Bruce Tate is the second featured speaker to provided feedback on our erubycon speaker interviews.
Bruce Tate is a kayaker, mountain biker, and father of two from Austin, Texas. An international speaker and respected author, Bruce’s primary focus through the years has remained steady: rapid application development of web applications. He specializes on putting highly effective teams on the most productive and most appropriate technologies.
I have been programming for about 30 years, and programming for money for the last 25. I worked at IBM for a number of years, got bored, and left to work for a startup which immediately blew up. Then, I was an independent consultant, which was a little like saying “Unemployed, but with business cards.” I did Java development, training, mentoring, and consulting for five years or so, and began to think that things were getting too bloated, too complicated, and unsustainable. Dave Thomas challenged me to give Ruby a try, and I did, and loved it, and hated that I loved it. All of my reputation, my books, and my customers were all wrapped up in Java, but I knew it was not the right language for the types of problems I was trying to solve. I interviewed a bunch of people to understand what was happening, and then decided to write a book about the learning experience. That book, Beyond Java, caused a lot of controversy, but the stuff seems pretty tame these days.
Eventually, I shifted my consulting practice to Ruby full time. I later turned a consulting gig into a full time CTO position at http://ChangingThePresent.org, We’re building a charitable contributions portal. At ChaningThePresent, you don’t just make a donation. You get an hour of a cancer researcher’s time, you make a blind person see, and if you like, you can make that tangible donation in the name of another, and get a customized card to announce your donation. We hope to be the de facto resource for nonprofits on the web. We think we’re well on the way.
I do everything in Ruby. As computing power gets less expensive, we need to use more of that power, and let the base programming language do more of the work. Our infrastructure is just about all in Ruby these days.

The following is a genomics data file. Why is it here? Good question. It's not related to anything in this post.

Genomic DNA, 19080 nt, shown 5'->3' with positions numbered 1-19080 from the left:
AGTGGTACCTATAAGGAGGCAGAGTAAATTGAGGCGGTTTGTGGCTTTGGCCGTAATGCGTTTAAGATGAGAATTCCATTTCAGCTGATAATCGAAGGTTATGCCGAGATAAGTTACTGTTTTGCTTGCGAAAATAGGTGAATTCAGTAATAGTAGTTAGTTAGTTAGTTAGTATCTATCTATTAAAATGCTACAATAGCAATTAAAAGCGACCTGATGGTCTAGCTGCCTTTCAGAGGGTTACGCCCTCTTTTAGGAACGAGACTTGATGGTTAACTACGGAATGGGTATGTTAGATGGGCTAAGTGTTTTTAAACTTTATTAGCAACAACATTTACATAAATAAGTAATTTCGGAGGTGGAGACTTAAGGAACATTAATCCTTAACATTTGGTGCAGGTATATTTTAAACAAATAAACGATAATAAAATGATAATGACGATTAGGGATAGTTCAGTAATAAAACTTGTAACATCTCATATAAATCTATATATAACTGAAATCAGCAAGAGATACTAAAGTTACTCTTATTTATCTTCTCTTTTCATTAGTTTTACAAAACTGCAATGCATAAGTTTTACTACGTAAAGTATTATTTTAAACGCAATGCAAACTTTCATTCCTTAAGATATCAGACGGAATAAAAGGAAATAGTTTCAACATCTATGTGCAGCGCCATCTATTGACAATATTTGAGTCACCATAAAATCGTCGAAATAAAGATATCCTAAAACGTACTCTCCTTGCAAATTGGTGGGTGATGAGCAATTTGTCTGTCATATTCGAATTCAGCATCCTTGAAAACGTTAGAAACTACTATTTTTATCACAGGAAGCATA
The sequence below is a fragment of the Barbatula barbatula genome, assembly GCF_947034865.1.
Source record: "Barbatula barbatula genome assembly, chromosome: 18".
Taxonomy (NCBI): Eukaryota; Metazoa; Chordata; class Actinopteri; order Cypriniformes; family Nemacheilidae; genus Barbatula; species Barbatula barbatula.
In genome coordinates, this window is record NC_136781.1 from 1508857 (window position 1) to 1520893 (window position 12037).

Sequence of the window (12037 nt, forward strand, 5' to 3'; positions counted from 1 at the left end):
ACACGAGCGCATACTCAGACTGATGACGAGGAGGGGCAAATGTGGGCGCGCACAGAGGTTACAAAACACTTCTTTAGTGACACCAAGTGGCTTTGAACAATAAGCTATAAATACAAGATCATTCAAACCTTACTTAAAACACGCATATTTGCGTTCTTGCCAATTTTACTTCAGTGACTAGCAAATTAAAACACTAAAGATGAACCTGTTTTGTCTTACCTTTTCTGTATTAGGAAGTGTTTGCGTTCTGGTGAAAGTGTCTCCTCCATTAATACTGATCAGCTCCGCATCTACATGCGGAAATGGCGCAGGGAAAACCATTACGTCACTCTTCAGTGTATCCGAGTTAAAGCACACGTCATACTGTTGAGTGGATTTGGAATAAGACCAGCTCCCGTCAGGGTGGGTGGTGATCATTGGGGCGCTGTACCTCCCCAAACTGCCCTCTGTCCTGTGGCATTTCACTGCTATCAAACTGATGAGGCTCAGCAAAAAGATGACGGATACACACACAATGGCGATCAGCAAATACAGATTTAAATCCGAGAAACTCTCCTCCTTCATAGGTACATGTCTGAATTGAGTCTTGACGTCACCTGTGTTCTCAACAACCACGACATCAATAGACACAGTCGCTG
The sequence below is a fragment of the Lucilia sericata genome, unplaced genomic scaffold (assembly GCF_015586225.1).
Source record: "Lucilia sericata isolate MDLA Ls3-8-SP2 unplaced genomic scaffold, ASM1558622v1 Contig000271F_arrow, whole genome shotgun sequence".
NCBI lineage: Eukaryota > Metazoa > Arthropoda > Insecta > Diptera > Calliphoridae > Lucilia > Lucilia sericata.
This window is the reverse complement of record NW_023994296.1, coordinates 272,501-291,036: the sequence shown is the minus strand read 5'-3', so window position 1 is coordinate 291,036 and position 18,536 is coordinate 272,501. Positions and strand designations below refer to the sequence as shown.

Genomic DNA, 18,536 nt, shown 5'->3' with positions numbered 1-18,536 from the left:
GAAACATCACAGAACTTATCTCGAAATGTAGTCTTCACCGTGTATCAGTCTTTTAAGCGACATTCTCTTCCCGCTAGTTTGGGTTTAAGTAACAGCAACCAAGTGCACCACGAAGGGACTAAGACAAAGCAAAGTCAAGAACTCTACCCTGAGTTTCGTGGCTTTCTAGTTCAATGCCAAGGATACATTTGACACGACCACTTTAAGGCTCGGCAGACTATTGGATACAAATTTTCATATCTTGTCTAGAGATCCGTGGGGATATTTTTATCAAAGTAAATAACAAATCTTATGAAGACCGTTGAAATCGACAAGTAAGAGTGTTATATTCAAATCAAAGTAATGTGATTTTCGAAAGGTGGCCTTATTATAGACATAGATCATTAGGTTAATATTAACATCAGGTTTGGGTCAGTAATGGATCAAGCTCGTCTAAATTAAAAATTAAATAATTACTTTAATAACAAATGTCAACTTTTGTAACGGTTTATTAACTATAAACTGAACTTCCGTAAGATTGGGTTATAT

We don’t see insurmountable obstacles. We do think tools have room to grow, especially in the area of refactoring development environments. The dependence on so many C libraries, like ImageMagic, is a pain for deployment. And we use Rails, which has its share of warts. Caching in the persistence layer is harder than it needs to be. Migrations don’t scale beyond small teams. But none of these things even dent the long term productivity that we experience. Any framework will lead to its share of technical debt. Rails is no exception. All in all, it’s a fantastic framework.
Domain specific languages will be unleashed, and driven from things like IDEA’s language workbench and programming languages and concepts in Ruby. This will take us closer to functional programming languages than we’ve ever been.
From a language and feature standpoint, we’ll see continuations play a bigger role. AJAX is complicating web development again, and we’re going to have to make some simplifying assumptions. AJAX tripped up continuation based models for a little while, but I can easily see an abstraction with better encapsulation that lets AJAX play.
So those are three things that I see in the 5-10 year window. In the more immediate timeframe, we’ll see Ruby continue to push Java on the applications end. No single language will dominate, but a bunch of us have already moved beyond Java. There’s still a place for Java, and C++ or COBOL for that matter. But mind share is moving on. It’s inevitable.
It’s an incredible docket. I can’t pick just one.
Thank you Bruce. Folks can get more information about erubycon at erubycon.com.